This isn’t the first time I’ve taken ponies over the Howgills, 5 or 6 years ago some friends and I set off from Murthwaite on the Eastern side of the Howgills with 5 Fell ponies, through Orton and Shap to Bampton where we camped on the common before going over High Street to Troutbeck.
I remember thinking as we crossed into Borrowdale (I’m told it’s the longest uninhabited valley in England) that I would like to spend more time in these lost valleys. So despite the bad weather warning for Sunday, I am moving ponies up the M6 to Low Borrowdale Farm, 2 miles up a rough farm track on the West side of Tebay Gorge where our friends Freddy and Tor have let use make base camp before our 3 day trek over the Howgills.
This time I have a goal… to find out how many people I can take with how many ponies.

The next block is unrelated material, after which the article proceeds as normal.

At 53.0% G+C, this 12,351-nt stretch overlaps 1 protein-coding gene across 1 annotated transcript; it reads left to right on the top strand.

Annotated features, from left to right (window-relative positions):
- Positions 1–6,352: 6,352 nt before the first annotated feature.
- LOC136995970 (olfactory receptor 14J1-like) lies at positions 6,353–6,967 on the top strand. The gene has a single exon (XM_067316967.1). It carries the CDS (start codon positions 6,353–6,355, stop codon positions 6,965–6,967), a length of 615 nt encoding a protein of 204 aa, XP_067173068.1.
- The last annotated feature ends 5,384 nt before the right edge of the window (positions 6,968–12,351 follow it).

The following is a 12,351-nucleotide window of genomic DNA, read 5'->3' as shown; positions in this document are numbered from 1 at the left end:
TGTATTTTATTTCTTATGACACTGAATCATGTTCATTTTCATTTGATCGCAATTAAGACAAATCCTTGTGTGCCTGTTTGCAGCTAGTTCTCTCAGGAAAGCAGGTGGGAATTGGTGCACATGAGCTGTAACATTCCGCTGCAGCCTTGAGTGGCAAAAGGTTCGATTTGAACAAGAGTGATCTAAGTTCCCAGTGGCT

I’ve spent the last few weeks getting together all the kit and building some wooden arch packsaddles based on a traditional Pennine packsaddle used 100 years ago (and also across Europe) and I’m taking my old faithful mare Hades Hill Fairmile (who was on the last trip) and my two 5 year old mares Fay and Pansy who have already had their fair share of adventures this year (Fay pulled a bow top waggon to Appleby Fair and Pansy trekked around the Western Lakes with Clare Dyson). That makes on black, one grey and one brown fell pony. To complete the set our friends from Wanderlusts Horse drawn Holidays Barny and Katus have have a bay 5 year old gelding Ted (by Heltondale Ted out of Barny’s unregistered mare Abs) and Jet a plucky little Shetland who will be carrying their sons Maddog and Melinki.